Warden promotes collaboration at recent luncheon



By Ron Giofu


The tenth annual Warden’s Luncheon was held recently with collaboration being a major focus.

Warden Tom Bain addressed the crowd at the Ciociaro Club with the event being presented by the Windsor-Essex Regional Chamber of Commerce.

Bain, also the mayor of Lakeshore, noted that he was moved after hearing a presentation at the Rural Ontario Municipal Association Conference.

“The presenter was Doug Griffiths, a former elected official at the municipal and provincial levels in Alberta, who now specializes in providing strategic community development advice to governments, not-for-profit organizations and even private sector companies. The name of his presentation was ‘Thirteen Ways to Kill Your Community.’”

Bain said that Griffiths “provided inspiration” on how communities can work both independently and together to build stronger, more resilient communities.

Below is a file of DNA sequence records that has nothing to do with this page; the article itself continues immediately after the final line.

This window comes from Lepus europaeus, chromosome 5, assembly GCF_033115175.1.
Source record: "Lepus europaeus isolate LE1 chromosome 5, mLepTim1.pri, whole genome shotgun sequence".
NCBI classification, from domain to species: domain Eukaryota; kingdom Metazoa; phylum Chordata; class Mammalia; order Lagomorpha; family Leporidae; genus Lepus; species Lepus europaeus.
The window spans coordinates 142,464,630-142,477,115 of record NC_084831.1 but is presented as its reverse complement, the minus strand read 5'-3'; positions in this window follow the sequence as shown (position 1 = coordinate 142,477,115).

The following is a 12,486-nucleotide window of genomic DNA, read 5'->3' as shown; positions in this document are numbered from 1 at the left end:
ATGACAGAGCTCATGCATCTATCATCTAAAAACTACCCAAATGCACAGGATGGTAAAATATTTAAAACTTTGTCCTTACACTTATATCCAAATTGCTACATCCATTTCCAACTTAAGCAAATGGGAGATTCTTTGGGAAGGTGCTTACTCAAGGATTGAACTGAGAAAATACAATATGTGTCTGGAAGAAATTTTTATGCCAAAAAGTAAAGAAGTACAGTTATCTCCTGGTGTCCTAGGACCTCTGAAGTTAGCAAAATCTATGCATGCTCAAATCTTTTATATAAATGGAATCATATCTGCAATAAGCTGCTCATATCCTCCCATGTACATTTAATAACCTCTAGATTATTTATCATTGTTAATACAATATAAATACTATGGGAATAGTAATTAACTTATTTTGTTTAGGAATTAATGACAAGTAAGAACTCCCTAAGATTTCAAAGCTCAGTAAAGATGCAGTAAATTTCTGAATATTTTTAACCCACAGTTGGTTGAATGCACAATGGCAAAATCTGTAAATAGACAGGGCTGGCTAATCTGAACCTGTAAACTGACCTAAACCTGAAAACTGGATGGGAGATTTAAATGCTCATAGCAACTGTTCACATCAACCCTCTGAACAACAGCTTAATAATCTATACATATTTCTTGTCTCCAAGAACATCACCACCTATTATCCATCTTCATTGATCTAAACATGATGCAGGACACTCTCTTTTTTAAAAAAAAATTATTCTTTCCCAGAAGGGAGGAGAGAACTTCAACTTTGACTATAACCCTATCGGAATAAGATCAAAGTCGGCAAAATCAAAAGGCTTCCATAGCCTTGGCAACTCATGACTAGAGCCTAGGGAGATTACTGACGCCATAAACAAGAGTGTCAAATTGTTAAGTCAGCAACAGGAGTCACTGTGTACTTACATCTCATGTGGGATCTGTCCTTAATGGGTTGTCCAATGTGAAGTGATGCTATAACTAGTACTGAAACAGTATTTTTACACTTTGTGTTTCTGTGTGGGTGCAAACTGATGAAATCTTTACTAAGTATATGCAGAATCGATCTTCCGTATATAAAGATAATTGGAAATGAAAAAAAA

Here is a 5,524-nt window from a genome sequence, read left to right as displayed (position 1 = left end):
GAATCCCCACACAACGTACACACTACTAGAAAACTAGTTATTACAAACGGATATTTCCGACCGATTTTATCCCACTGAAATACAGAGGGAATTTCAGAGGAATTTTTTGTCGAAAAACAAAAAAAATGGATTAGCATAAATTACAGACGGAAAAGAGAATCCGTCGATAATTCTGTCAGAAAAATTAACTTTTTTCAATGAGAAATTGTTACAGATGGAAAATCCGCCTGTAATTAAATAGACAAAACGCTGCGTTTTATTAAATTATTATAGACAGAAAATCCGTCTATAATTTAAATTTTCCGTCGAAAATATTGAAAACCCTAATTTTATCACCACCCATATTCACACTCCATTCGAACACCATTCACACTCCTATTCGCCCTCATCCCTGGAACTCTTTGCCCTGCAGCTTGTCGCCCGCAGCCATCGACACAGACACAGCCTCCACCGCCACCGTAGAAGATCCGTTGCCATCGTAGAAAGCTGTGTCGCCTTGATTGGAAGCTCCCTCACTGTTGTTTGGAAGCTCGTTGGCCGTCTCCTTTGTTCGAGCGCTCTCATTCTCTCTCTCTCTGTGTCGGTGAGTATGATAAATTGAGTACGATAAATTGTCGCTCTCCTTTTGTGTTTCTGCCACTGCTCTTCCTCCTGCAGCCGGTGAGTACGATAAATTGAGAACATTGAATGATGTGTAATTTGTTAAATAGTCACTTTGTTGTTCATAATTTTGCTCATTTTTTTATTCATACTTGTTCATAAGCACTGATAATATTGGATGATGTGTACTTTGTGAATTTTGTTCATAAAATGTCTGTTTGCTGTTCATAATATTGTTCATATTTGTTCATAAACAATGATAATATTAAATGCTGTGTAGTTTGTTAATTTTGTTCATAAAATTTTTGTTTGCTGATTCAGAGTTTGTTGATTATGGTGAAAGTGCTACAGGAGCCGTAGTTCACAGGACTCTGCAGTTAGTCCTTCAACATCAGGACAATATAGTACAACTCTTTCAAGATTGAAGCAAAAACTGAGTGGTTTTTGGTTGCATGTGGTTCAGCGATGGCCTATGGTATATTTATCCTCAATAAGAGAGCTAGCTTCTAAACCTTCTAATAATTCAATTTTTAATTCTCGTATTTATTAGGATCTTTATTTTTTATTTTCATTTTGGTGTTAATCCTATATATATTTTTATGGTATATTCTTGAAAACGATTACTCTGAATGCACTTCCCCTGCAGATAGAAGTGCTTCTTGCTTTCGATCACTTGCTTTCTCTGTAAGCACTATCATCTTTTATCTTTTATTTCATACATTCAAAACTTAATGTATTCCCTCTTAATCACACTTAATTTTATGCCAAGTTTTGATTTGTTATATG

“We cannot, or should not, depend solely upon senior levels of government to make our community successful,” said Bain. “Governments will change, priorities will change, philosophies will change and programs and funding will change. What remains constant? What we have to offer locally remains constant — our people, our assets and our resources.”

The warden said that the people of Essex County continually show the ability to deliver “world class solutions” to opportunities or adversity that the region has faced.

“It remains our collective responsibility, working collaboratively, and even on occasion in competition with each other, to make Essex County a pre-eminent destination to live, learn, work, play, invest and visit,” said Bain. “Ideas must continue to be exchanged and nurtured for norms to be poked at and success achieved.”

Essex County will spend $40 million this year to expand and/or maintain the county’s road network, Bain stated. The county is also contributing towards the proposed new mega-hospital project and is working on the SWIFT project, the latter being one to bring fibreoptic Internet service to the region. The county is also committed to helping the most vulnerable in each of the seven communities, providing resources to ensure Essex-Windsor EMS can meet their needs, and supporting physician recruitment.